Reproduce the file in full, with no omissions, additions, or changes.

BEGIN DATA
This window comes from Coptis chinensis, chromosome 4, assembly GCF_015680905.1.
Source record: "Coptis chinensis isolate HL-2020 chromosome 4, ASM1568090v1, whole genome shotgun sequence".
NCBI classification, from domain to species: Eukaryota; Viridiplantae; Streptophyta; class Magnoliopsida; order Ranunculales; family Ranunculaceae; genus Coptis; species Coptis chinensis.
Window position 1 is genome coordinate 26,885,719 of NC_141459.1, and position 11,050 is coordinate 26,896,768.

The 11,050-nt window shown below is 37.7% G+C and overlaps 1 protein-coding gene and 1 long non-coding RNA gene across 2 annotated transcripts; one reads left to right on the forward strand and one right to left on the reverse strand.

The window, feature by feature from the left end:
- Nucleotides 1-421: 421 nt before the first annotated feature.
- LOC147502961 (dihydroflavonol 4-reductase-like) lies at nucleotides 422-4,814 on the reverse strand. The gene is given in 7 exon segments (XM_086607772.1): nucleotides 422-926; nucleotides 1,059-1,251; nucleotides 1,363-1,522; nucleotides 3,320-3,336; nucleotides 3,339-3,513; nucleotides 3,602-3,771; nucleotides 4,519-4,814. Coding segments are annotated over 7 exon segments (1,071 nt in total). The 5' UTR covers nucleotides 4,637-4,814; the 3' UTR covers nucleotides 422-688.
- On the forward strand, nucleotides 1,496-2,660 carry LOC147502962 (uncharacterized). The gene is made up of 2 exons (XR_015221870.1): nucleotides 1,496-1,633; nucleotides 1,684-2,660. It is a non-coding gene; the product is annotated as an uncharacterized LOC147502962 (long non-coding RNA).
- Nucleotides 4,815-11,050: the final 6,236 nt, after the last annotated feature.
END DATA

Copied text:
This window comes from Coptis chinensis, chromosome 4, assembly GCF_015680905.1.
Source record: "Coptis chinensis isolate HL-2020 chromosome 4, ASM1568090v1, whole genome shotgun sequence".
NCBI classification, from domain to species: Eukaryota; Viridiplantae; Streptophyta; class Magnoliopsida; order Ranunculales; family Ranunculaceae; genus Coptis; species Coptis chinensis.
Window position 1 is genome coordinate 26,885,719 of NC_141459.1, and position 11,050 is coordinate 26,896,768.

The 11,050-nt window shown below is 37.7% G+C and overlaps 1 protein-coding gene and 1 long non-coding RNA gene across 2 annotated transcripts; one reads left to right on the forward strand and one right to left on the reverse strand.

The window, feature by feature from the left end:
- Nucleotides 1-421: 421 nt before the first annotated feature.
- LOC147502961 (dihydroflavonol 4-reductase-like) lies at nucleotides 422-4,814 on the reverse strand. The gene is given in 7 exon segments (XM_086607772.1): nucleotides 422-926; nucleotides 1,059-1,251; nucleotides 1,363-1,522; nucleotides 3,320-3,336; nucleotides 3,339-3,513; nucleotides 3,602-3,771; nucleotides 4,519-4,814. Coding segments are annotated over 7 exon segments (1,071 nt in total). The 5' UTR covers nucleotides 4,637-4,814; the 3' UTR covers nucleotides 422-688.
- On the forward strand, nucleotides 1,496-2,660 carry LOC147502962 (uncharacterized). The gene is made up of 2 exons (XR_015221870.1): nucleotides 1,496-1,633; nucleotides 1,684-2,660. It is a non-coding gene; the product is annotated as an uncharacterized LOC147502962 (long non-coding RNA).
- Nucleotides 4,815-11,050: the final 6,236 nt, after the last annotated feature.